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Joined on September 15, 2010

Last Post on September 1, 2014

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If your really lucky

@ June 19, 2014 9:49 PM in Adding a Radiator to an existing one pipe steam system

And the radiator feed pipe is large enough to feed both radiators.
And it can be piped so BOTH radiator feeds slope back towards the boiler.
And the radiator is close to the boiler so you can add a drip to this pipe so you can increase it's steam carrying capacity and get rid of the pesky condensate.

Or maybe you have to convert one or both those radiators to two pipe.
Or maybe it would be easier to make the new radiator a hot water radiator.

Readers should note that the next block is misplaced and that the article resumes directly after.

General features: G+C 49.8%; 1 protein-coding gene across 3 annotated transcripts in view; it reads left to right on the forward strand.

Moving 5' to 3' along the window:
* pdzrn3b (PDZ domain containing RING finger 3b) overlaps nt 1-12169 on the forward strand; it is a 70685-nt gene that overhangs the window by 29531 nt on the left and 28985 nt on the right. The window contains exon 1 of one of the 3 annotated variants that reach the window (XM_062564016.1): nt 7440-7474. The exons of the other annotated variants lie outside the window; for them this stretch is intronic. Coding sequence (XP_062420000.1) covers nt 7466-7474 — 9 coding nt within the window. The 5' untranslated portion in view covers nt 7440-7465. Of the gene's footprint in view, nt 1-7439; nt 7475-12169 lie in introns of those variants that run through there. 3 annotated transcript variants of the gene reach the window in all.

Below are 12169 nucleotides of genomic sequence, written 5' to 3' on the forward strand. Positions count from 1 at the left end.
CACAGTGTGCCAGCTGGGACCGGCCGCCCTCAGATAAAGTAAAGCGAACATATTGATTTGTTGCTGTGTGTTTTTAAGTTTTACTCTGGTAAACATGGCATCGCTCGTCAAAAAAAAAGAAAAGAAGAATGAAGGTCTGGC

This may be more involved than you think so it would be best to have some expertise handy so it works like you want it to without having to do it again.


Amazon has it

@ June 12, 2014 7:11 AM in Donley Bros. Co. Vented ash clean out

not cheap but worth every penny.


Grill area

@ June 9, 2014 12:01 PM in Wife HATES old steam radiators. Don't care for covers. Alternatives?

Grills pretty much max out at 63% open area for anything meant to keep fingers out of something. That means if you need a sq ft of open area you will need about 1.5 sq ft of grill area.


Bad near boiler piping

@ June 7, 2014 4:47 PM in Boiler replaced - Boiler trap removed

It's no wonder all the water is leaving the boiler the way it is piped. The header configuration is wrong, the equalizer is badly done. I suspect the water line is bouncing around and the boiler water may be filthy.